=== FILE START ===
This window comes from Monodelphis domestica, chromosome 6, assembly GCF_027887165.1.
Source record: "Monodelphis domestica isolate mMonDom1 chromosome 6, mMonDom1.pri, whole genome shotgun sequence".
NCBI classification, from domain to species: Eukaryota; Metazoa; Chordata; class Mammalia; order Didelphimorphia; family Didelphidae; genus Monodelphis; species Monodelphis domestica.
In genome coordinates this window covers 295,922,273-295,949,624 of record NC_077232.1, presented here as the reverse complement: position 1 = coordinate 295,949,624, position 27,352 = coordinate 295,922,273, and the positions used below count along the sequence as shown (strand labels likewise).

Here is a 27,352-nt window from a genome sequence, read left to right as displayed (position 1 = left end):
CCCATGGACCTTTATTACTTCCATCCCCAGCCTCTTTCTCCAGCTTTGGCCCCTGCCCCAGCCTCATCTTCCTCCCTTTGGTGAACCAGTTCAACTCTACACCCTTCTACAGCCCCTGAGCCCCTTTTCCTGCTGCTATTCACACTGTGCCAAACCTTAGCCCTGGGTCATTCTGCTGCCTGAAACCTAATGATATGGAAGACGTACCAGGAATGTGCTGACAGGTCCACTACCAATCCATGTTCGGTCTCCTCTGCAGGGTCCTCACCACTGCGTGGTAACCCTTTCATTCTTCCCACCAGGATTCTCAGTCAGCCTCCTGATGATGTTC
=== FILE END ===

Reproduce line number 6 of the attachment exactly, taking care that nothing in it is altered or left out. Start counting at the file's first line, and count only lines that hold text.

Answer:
CCCATGGACCTTTATTACTTCCATCCCCAGCCTCTTTCTCCAGCTTTGGCCCCTGCCCCAGCCTCATCTTCCTCCCTTTGGTGAACCAGTTCAACTCTACACCCTTCTACAGCCCCTGAGCCCCTTTTCCTGCTGCTATTCACACTGTGCCAAACCTTAGCCCTGGGTCATTCTGCTGCCTGAAACCTAATGATATGGAAGACGTACCAGGAATGTGCTGACAGGTCCACTACCAATCCATGTTCGGTCTCCTCTGCAGGGTCCTCACCACTGCGTGGTAACCCTTTCATTCTTCCCACCAGGATTCTCAGTCAGCCTCCTGATGATGTTC